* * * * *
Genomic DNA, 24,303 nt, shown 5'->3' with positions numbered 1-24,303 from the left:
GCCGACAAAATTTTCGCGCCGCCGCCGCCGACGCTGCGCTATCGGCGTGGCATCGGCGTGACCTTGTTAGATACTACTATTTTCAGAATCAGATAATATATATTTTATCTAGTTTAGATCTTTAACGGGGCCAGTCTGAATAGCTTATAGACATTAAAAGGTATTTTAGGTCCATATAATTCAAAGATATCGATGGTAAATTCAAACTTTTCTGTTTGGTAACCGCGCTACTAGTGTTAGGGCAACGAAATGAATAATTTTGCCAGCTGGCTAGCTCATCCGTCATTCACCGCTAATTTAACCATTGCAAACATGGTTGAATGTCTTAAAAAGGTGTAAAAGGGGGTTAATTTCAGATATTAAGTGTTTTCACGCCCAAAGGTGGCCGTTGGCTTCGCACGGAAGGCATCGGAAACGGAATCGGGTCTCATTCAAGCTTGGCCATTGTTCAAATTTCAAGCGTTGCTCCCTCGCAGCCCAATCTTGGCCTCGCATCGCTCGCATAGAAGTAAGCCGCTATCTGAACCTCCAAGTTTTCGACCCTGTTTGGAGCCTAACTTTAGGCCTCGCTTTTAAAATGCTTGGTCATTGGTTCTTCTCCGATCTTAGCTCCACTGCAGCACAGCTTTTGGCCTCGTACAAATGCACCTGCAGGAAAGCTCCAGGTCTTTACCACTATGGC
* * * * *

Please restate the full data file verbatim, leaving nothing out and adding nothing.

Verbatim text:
Genomic DNA, 24,303 nt, shown 5'->3' with positions numbered 1-24,303 from the left:
GCCGACAAAATTTTCGCGCCGCCGCCGCCGACGCTGCGCTATCGGCGTGGCATCGGCGTGACCTTGTTAGATACTACTATTTTCAGAATCAGATAATATATATTTTATCTAGTTTAGATCTTTAACGGGGCCAGTCTGAATAGCTTATAGACATTAAAAGGTATTTTAGGTCCATATAATTCAAAGATATCGATGGTAAATTCAAACTTTTCTGTTTGGTAACCGCGCTACTAGTGTTAGGGCAACGAAATGAATAATTTTGCCAGCTGGCTAGCTCATCCGTCATTCACCGCTAATTTAACCATTGCAAACATGGTTGAATGTCTTAAAAAGGTGTAAAAGGGGGTTAATTTCAGATATTAAGTGTTTTCACGCCCAAAGGTGGCCGTTGGCTTCGCACGGAAGGCATCGGAAACGGAATCGGGTCTCATTCAAGCTTGGCCATTGTTCAAATTTCAAGCGTTGCTCCCTCGCAGCCCAATCTTGGCCTCGCATCGCTCGCATAGAAGTAAGCCGCTATCTGAACCTCCAAGTTTTCGACCCTGTTTGGAGCCTAACTTTAGGCCTCGCTTTTAAAATGCTTGGTCATTGGTTCTTCTCCGATCTTAGCTCCACTGCAGCACAGCTTTTGGCCTCGTACAAATGCACCTGCAGGAAAGCTCCAGGTCTTTACCACTATGGC